Women benefit from working in woman-dominated teams, study shows

April 6, 2015, University of Massachusetts Amherst
Parents, educators and business managers will benefit from paying attention to team makeup to ensure that women reach their full potential when engaged in learning teams and other group activities. Credit: UMass Amherst

For years, educators, policymakers and institutional leaders have sounded an alarm about the fact that fewer girls and women enter science, technology, engineering and mathematics (STEM) fields than their male peers, and more girls and women leave, but few attempts have been made to identify and rigorously test remedies that can effectively close the gender gap.

Now a research team led by Nilanjana Dasgupta at the University of Massachusetts Amherst reports one promising intervention, based on their research study of 120 undergraduate . They found among other things that , particularly first-year students, participate more actively and feel less anxious when they are able to work in small groups or "microenvironments" that are mostly female or that have equal numbers of compared to mostly male groups.

She explains, "The important thing we found in this experiment is that even in learning environments where women are a tiny minority, if we can create work or learning teams, basically small groups with a high percentage of women, those promote women's success by reducing worry and anxiety, increasing women willingness to speak up and 'lean in,' to use Facebook CEO Cheryl Sandberg's phrase. This allows women to speak up and not worry what others think, increases confidence about their ability and ultimately lets them aspire to a career in these fields."

Results of this National Science Foundation-supported study appear today in an early online edition of the Proceedings of the National Academy of Sciences.

For this work, the researchers randomly assigned female engineering students to one of three, four-person groups of varying composition, 75 percent, 50 percent, or 25 percent women. Each group had one real study participant, always female, who was unaware that the others were engineering research assistants (RA) trained to behave in a consistent manner. The RAs evaluated the real participants' verbal behavior in the team.

The participant privately reported her worries, anxieties, confidence in her engineering ability, how visible she felt in the group, and her career aspirations after the team work sessions. Dasgupta and colleagues tested competing hypotheses about which gender mix would benefit women most.

The researchers found that in male-dominated fields like engineering where teamwork is common, the gender composition of small teams plays a major role in women's success. Having a high concentration of women in engineering teams allows women, particularly first-year students, to participate more actively, shrug off worries, feel confident, and aspire toward engineering careers after the team experience compared to other teams where women were a small minority or the only one.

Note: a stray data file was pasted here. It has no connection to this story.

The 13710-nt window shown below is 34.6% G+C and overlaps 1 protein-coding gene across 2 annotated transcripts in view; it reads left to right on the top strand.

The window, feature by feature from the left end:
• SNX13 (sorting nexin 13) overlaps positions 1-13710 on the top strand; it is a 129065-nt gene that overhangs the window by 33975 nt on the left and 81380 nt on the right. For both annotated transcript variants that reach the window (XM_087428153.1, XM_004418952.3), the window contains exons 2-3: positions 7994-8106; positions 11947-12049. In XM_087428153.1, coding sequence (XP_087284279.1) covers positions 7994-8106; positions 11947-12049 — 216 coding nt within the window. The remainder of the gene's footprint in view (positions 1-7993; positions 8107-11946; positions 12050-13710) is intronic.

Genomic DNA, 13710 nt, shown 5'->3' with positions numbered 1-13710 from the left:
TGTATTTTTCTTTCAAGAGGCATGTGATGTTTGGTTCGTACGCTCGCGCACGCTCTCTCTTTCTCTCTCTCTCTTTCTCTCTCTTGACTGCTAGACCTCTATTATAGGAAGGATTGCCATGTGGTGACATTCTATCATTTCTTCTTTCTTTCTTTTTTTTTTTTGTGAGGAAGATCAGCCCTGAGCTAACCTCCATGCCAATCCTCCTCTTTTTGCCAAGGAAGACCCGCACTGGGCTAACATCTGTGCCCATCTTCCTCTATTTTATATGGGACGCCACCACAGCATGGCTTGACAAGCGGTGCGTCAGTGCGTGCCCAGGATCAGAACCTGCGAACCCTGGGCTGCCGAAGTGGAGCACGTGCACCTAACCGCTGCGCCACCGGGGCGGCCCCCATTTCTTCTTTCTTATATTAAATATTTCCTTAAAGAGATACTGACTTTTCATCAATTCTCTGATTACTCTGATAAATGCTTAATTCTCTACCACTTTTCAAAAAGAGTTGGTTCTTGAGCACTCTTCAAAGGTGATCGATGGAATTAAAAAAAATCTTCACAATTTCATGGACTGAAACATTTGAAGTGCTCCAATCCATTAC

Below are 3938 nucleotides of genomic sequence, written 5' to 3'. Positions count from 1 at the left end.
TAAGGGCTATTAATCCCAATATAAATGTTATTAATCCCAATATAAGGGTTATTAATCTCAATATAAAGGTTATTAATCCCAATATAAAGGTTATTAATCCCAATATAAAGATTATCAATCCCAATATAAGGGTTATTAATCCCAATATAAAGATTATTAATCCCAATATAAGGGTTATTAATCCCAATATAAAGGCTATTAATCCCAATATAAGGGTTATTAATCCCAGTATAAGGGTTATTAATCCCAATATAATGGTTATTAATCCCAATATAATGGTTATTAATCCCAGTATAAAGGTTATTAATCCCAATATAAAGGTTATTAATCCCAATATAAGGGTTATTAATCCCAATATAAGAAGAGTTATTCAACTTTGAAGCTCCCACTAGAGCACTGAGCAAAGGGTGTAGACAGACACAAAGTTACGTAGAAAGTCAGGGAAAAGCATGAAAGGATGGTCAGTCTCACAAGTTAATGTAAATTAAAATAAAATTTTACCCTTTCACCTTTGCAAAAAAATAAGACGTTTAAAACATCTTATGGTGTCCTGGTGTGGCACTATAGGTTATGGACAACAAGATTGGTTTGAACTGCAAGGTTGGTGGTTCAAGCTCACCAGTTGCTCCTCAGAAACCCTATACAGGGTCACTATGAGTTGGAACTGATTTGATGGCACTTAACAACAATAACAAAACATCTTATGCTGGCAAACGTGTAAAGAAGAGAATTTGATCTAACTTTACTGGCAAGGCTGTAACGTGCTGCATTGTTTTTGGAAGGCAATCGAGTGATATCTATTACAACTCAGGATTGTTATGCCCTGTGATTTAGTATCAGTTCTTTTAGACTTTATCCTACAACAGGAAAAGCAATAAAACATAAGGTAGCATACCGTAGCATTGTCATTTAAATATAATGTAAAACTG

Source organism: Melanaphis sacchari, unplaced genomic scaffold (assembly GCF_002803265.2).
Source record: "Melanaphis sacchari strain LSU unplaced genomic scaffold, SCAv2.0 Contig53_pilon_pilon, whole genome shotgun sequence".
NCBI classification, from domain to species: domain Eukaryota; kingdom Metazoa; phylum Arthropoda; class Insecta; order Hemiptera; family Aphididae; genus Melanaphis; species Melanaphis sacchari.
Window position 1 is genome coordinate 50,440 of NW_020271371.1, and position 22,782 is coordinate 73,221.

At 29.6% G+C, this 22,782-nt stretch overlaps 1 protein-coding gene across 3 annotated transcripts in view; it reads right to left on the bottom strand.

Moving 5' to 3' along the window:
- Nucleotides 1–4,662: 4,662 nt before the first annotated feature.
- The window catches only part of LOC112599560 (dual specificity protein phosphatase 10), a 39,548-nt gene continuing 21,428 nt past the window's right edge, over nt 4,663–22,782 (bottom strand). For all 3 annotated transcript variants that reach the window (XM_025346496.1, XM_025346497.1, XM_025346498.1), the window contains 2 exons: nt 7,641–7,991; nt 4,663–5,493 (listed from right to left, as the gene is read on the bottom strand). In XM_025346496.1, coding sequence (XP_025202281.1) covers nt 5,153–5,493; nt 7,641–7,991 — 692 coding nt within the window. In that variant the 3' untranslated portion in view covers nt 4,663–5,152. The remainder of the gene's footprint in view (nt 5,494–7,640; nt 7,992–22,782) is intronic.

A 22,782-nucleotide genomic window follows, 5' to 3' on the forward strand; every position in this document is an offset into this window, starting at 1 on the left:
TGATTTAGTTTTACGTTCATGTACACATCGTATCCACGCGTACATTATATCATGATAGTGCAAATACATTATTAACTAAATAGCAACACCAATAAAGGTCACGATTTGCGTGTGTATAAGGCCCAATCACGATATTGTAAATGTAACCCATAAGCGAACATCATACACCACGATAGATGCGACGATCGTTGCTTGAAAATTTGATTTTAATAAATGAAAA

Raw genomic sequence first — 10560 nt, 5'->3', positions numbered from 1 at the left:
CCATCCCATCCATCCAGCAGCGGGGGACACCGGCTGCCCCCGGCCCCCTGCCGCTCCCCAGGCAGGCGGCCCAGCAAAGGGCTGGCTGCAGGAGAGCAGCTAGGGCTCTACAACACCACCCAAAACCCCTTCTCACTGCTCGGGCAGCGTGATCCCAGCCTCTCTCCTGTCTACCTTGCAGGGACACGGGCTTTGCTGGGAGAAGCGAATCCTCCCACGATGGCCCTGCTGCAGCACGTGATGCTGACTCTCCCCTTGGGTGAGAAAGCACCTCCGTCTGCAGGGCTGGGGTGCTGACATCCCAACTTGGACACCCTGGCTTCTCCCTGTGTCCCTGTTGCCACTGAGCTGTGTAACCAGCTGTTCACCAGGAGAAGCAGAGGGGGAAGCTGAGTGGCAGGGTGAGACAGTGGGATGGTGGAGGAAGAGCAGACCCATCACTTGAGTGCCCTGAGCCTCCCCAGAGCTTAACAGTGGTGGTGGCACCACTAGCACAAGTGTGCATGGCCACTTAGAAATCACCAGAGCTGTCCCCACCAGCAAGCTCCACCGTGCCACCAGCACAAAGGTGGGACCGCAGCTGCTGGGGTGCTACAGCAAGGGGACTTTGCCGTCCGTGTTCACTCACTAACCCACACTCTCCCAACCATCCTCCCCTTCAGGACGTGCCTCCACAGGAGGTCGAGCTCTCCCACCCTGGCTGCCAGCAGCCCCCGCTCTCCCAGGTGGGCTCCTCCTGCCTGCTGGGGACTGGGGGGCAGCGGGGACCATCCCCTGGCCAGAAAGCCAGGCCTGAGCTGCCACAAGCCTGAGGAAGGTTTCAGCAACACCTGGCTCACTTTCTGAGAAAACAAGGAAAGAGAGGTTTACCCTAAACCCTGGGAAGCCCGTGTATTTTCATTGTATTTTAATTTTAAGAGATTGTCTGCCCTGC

A second interesting finding is that although teams with equal numbers of men and women reduced women's worries and anxieties in engineering, they were not sufficient to encourage speaking up. Only in teams with a majority of female peers did women show a substantial uptick in speaking up, the lead author notes. This was true for first-year students as much as for advanced .

Dasgupta, "My take on these findings is that gender parity helped in some ways, but it couldn't address all the problems. We often assume that if the playing field is level, with equal numbers of women and men, women will participate. But in fields where strong already exist, it's not enough. Overriding gender stereotypes sometimes requires creating 'microenvironments' that have more than gender parity. This may involve the occasional experience of working in small teams with a high concentration of female peers that encourage women to jump in, speak up and help their team solve technical problems."

She adds, "For young women in STEM fields who are a tiny minority in their majors, we need to create work teams or learning teams where they can focus on learning and mastery without worrying about what others think of them. I think these findings have important implication for many male-dominated fields like physical sciences, computing, technology and business. I use engineering as a case in point in this study, but the main take aways can be generalized."

These results have implications for three key groups, the UMass Amherst researcher says. For educators, "it means when teaching involves team learning, which is a big trend now in K-12, college and beyond, in male-dominated fields, we need to pay attention to team makeup to ensure that women reach their full potential."

For business managers, "it means they should pay attention to the makeup of their project teams to ensure that female employees' talents are being used, not lost, and that women feel empowered to speak up."